Not many novels tell the story of a daughter's pregnancy through her father's eyes, and although this is only one of this book's themes, it's very powerful one. In the first half, we follow the story of the very imperfect Paul--critic, college teacher, husband, father, friend, and neighbor who is involved in a feud over the cutting down of trees. Paul himself admits that he has problems, for example, he's too afraid of showing emotion so he does not ask the undertaker to see his mother's body. He lies to his wife, has affairs, and for years has ignored his oldest child.

But now she is 19, in the family way, and amazingly she chooses to tell him this secret and not his ex-wife. But he must promise not to share it with anyone until Pia says it's OK. He leaves Cardiff, Wales, where he shares a home with his second wife, Elise, and boards the train for London where Pia lives. Each time, he tells another untruth and this convinces Elise that he is fooling around again.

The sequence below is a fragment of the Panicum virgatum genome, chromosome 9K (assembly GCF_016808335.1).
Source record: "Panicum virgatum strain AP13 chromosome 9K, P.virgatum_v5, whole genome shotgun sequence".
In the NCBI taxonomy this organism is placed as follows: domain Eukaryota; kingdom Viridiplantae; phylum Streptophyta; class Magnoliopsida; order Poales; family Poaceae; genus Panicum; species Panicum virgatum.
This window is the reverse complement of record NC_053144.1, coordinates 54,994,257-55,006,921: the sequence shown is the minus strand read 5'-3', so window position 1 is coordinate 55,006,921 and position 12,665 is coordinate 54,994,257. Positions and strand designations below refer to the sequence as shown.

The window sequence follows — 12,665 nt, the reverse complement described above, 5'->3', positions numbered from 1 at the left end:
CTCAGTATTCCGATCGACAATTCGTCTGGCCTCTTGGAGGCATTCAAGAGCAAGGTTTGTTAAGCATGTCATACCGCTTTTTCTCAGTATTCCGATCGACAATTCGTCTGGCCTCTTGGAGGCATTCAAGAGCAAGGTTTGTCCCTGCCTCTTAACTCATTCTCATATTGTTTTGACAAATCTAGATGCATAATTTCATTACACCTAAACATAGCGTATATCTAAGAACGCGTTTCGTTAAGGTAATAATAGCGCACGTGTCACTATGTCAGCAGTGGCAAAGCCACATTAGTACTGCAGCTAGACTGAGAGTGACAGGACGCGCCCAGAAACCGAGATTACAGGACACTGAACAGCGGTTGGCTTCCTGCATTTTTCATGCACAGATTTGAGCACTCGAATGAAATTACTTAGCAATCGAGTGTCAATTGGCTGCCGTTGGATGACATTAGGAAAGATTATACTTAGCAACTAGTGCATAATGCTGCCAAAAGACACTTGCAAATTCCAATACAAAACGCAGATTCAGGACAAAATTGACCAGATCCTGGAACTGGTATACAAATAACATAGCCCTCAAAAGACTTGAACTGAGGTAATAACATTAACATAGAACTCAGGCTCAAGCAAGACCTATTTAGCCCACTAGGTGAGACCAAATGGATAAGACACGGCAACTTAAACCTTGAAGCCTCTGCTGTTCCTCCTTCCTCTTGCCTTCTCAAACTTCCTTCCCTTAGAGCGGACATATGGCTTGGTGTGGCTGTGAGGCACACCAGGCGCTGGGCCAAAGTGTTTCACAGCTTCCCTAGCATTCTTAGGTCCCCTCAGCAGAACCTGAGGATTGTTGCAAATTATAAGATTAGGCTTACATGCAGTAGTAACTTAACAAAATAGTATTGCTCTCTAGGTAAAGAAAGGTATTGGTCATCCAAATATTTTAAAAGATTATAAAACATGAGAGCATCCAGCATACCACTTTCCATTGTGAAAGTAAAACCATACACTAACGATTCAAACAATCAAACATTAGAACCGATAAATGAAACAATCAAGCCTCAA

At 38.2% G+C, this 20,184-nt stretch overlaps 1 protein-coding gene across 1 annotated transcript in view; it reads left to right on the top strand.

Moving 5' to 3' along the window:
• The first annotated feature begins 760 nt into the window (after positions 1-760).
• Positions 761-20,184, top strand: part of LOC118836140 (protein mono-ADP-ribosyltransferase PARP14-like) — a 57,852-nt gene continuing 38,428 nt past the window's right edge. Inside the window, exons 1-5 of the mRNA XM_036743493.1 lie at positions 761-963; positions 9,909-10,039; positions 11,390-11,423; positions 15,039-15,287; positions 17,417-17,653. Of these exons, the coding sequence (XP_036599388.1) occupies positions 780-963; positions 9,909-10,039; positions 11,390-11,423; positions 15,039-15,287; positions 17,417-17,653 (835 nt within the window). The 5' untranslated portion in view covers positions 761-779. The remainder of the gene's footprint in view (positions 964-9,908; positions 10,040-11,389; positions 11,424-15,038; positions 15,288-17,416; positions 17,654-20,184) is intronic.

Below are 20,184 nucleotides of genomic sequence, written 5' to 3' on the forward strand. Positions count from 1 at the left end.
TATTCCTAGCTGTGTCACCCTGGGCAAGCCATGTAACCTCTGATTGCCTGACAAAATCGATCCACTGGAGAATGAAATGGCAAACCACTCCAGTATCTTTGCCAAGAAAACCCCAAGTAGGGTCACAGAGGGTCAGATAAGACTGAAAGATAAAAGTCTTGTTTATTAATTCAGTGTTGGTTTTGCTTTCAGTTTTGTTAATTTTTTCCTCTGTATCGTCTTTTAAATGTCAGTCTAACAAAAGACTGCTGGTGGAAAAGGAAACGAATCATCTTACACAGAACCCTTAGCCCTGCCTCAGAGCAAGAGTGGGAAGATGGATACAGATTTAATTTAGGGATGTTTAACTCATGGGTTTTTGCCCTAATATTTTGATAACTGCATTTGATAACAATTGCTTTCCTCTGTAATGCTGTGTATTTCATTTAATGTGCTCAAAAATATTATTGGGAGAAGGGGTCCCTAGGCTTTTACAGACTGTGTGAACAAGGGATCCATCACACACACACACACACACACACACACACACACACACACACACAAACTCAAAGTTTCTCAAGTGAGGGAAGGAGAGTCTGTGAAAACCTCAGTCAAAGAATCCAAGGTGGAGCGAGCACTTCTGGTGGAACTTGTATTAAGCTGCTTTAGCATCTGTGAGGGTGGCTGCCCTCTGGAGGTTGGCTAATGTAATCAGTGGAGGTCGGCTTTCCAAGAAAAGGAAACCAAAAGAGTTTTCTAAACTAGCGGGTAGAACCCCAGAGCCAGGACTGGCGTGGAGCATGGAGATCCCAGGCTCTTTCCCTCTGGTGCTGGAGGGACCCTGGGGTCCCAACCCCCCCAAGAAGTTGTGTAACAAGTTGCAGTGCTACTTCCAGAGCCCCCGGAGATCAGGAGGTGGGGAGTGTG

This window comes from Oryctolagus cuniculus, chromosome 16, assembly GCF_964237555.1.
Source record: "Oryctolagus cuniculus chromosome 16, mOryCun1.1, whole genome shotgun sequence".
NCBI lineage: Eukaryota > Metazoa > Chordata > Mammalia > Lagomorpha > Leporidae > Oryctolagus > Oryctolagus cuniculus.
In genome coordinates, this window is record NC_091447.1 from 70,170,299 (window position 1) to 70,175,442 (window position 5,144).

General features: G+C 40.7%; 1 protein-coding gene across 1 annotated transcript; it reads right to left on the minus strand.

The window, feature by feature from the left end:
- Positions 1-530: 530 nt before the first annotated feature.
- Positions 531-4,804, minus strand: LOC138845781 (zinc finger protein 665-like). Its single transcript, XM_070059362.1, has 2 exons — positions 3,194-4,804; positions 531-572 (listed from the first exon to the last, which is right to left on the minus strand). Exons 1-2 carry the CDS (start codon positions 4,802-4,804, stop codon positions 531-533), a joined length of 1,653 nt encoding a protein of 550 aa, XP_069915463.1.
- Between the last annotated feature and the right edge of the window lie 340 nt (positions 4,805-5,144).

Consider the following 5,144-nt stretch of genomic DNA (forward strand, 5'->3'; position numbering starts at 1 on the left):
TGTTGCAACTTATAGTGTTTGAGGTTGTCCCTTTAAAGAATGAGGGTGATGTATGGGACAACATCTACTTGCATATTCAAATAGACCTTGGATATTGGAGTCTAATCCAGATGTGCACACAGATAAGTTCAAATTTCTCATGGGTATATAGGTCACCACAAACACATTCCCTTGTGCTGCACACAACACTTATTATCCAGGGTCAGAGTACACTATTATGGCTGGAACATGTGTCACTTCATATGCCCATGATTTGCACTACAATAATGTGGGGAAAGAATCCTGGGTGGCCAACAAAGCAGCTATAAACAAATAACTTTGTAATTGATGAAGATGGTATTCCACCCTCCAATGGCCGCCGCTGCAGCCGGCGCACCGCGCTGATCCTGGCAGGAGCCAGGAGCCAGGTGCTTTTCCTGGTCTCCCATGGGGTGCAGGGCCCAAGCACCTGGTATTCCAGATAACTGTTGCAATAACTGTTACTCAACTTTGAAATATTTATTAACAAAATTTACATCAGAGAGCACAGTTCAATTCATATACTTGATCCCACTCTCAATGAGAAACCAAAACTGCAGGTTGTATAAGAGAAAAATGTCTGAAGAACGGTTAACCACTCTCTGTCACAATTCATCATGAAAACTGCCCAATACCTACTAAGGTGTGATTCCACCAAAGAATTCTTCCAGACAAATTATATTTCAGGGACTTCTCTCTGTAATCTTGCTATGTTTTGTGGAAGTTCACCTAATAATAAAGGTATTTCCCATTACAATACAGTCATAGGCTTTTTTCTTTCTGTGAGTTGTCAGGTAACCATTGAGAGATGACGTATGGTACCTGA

Eventually, after a major argument with Elise, Paul moves in with his daughter, her Polish boyfriend and his very attractive sister. Living in their unkempt, cheap apartment in central London, makes Paul remember the freedom of his philosophical, nonmaterialistic youth, and he wants those days back again.

The second major story is about Cora, a childless woman, who leaves her husband. She returns to Wales to the house she inherited from her parents and embarks on a love affair. However, when her husband, an important civil servant, disappears she is drawn back into the nexus of his family. Both these story threads connect on the London train.

Tessa Hadley is a very accomplished writer. She describes characters and places vividly, but her main strength is untangling the knots of relationships and showing how they bring both joy and sorrow to people. She never skims the surface of life. Her characters discuss philosophy, art, books, and goals. After reading one, you feel as though you've had a great conversation with an intelligent, caring friend.

For a nonfiction look at daughters and dads, check out Linda Nielsen's Between Fathers & Daughters: Enriching and Rebuilding Your Adult Relationship.